How to Plant Evergreen Trees

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Img source: arbordayblog.org

Evergreen Trees add year-round color and texture to the home landscape. You have a variety of choices from big to small and broadleaf to the needle. You can design just about any look in just about any yard with Evergreen Trees. Create privacy hedges, green screens, windbreaks, sound barriers, and specimens and group plantings. There are even evergreen trees small enough for containers, mixed beds, and foundation and anchor plantings. These trees are versatile and add visual interest to a barren winter landscape.

Evergreen Trees are low maintenance and drought tolerant once established and often perform well in poor soils. This is because they are slowly processing nutrients all year, unlike deciduous trees who lose nutrients when they shed their leaves and take a break all winter. Evergreen trees even reinforce their own survival and longevity by gradually and continually dropping leaves or needles that create the acid-rich soil in which they thrive.

How to Plant Evergreen Trees

Img source: gardenmyths.com
    1. Research the Evergreen Tree you chose for your yard. Make sure it grows well in your growing zone. Determine the site requirements. Most Evergreen Trees prefer full sun and can adapt to just about any well-drained soil, but it is important to do a quick check to be sure you have the right environment for the tree.
    2. Dig a hole about twice the width and almost as deep as the root ball of the Evergreen Tree.
    3. Place the tree level in the hole. The root ball should be slightly above the existing soil line. Planting too deep can cause a tree to struggle and even die.
    4. Even before backfilling the soil, fill the hole with water. New trees like a lot of water. This ensures the roots are thoroughly wet and helps them establish properly and quickly. Happily established roots mean a happy established tree.
    5. Backfill the soil and tamp it down to remove air pockets. Do not stomp on the ground as it can compact the soil and make it harder for your tree to get established. If the soil is nutrient weak or heavy clay, the soil can be amended with some compost and/or potting mix, but be sure to keep at least 50% of the natural soil since this is what the tree must grow accustomed to ultimately.
    6. Mulch an Evergreen tree with 1 to 2 inches of mulch extended at least a few inches past the root zone or a tree canopy(whichever is larger). To make one, Backyardboss.net recommends using a woodchipper. Mulch helps the ground retain moisture and keeps competing weeds at bay. Do not pile up mulch against the trunk.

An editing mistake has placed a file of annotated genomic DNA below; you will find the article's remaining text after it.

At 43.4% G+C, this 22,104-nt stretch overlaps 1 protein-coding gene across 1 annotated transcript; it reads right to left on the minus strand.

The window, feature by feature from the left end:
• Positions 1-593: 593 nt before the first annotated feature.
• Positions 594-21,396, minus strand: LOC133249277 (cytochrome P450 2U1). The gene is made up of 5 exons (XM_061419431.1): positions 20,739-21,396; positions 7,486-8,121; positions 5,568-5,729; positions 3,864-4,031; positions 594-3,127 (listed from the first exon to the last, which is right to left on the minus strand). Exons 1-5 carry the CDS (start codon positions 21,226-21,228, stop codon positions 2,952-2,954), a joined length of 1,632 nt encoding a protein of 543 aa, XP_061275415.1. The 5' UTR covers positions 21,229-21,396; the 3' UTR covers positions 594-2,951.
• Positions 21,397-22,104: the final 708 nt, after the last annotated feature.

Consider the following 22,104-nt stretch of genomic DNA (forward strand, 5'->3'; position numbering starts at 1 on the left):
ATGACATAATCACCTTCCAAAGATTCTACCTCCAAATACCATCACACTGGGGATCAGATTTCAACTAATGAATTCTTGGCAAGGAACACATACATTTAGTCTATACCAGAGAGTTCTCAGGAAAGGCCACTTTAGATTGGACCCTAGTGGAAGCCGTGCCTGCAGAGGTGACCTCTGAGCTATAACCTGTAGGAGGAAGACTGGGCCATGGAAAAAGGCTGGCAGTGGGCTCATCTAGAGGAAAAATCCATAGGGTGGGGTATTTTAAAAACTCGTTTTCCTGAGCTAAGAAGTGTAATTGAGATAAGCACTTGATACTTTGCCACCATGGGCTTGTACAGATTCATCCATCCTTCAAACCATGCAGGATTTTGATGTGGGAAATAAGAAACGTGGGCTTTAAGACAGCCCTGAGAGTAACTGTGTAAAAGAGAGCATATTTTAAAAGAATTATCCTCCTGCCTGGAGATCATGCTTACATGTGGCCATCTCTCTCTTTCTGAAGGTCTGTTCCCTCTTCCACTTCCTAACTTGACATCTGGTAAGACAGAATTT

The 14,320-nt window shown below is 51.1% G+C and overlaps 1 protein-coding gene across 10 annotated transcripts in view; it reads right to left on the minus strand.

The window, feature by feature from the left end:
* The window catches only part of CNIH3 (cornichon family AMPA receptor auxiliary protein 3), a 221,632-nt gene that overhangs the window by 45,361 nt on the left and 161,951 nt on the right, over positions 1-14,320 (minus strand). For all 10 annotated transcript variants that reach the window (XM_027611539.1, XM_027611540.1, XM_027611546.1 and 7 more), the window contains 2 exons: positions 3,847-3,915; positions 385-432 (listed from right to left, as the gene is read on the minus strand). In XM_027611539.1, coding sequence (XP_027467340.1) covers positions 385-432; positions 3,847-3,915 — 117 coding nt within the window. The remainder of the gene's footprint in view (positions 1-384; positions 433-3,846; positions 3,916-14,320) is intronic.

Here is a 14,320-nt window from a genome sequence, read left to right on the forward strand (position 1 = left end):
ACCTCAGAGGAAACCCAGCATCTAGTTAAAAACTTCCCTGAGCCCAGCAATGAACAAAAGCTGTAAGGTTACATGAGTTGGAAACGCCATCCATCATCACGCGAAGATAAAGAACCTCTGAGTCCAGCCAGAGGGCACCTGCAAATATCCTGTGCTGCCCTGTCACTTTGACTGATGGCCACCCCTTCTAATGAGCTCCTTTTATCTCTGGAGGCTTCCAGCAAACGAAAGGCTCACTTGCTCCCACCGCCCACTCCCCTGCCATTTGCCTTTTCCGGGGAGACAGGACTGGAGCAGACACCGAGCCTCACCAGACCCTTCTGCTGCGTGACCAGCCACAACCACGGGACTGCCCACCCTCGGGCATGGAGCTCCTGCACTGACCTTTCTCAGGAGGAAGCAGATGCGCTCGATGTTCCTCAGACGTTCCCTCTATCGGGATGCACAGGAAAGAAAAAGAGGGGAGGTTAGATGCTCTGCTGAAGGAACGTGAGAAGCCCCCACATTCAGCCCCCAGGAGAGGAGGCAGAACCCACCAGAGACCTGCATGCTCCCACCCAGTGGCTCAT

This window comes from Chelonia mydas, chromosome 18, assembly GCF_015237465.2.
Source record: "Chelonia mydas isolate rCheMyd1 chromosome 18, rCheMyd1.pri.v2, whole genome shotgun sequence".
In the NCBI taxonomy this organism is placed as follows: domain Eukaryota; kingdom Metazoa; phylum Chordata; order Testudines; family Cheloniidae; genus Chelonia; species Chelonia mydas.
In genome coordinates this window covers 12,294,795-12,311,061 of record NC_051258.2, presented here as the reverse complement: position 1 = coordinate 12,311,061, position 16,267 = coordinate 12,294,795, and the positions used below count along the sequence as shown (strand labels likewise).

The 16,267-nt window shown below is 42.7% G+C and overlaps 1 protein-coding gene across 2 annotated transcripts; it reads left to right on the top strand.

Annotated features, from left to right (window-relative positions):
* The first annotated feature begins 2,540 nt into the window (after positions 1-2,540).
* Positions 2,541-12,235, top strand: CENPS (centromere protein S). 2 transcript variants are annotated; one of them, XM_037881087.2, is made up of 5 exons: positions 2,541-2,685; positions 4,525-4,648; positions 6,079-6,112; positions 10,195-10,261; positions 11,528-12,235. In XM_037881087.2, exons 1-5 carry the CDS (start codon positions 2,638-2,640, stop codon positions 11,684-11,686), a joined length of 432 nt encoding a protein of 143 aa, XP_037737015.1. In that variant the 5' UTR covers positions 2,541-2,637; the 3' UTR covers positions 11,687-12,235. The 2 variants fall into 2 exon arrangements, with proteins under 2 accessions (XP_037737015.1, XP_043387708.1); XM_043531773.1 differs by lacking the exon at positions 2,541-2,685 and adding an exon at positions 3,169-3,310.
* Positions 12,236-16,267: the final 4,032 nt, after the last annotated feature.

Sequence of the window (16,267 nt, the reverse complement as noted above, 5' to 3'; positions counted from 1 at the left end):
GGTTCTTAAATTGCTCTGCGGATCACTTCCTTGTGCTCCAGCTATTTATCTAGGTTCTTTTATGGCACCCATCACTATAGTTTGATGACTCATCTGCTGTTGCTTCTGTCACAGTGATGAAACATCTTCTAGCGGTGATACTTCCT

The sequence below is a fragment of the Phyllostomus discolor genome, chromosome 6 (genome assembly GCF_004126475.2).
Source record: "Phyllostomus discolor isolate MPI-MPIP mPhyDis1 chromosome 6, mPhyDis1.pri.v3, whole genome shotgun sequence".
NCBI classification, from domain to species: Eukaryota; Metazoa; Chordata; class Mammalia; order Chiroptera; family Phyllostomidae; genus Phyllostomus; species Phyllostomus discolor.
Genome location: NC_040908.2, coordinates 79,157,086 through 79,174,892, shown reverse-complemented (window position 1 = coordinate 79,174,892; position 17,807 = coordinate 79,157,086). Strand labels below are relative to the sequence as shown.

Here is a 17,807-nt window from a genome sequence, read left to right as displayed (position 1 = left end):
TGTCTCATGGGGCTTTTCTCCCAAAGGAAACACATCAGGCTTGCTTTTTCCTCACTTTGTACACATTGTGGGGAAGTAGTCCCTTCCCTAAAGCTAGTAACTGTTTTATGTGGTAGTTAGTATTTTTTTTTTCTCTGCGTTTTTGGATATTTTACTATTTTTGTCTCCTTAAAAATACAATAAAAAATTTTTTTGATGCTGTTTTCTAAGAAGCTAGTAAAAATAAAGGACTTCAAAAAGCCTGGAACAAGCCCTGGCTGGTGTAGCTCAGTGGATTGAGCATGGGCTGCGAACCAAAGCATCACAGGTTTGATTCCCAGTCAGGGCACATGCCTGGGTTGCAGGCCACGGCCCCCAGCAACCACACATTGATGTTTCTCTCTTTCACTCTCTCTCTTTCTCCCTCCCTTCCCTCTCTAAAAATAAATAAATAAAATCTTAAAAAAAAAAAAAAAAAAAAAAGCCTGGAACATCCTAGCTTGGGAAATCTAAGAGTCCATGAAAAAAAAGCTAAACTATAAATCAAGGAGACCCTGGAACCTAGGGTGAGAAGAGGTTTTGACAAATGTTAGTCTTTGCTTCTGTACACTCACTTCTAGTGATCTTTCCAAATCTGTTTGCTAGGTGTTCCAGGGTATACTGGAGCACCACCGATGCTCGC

7. Water again until the ground is fully saturated. Water deeply at the base of the tree at least twice a week for the first month and once weekly for months 2 and 3 while your tree is establishing. It is better for your tree and its roots for you to water heavily less often that just a little every day. We recommend using a hose with no attachments and just letting it run until the water starts pooling.

Evergreen Tree Spacing

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Spacing From Home

To determine space from your home or building, look at the mature width of the chosen evergreen tree. Divide this in half for a pretty good spacing guesstimate. Add a foot or 2 if you want to be able to get behind the tree.

Privacy Screen Spacing

This easy formula works pretty well for privacy hedge spacing too, but it does vary depending on the angles of the trees and how well they tolerate being planted close together. Here is a list of common evergreen trees used for privacy – most of these you can find at PlantingTree.

Recommended Spacing for Privacy Trees

Blue Point Juniper: 5 to 6 feet

Carolina Sapphire Cypress: 6 to 8 feet

Cryptomeria Radicans: 8 to 10 feet

Emerald Green Arborvitae: 3 to 4 feet

Leyland Cypress: 5 to 10 feet

Nellie Stevens Holly: 5 to 6 feet

Oakland Holly: 6 to 8 feet

Sky Pencil Holly: 2 feet

Thuja Green Giant: 5 to 8 feet

Wax Myrtle: 5 to 6 feet

Specimen Tree Spacing

For spacing from individual tree to tree in the landscape when you want space in-between, use this formula for both trees; add them together, and then add a few feet for larger trees and about a foot for smaller trees.

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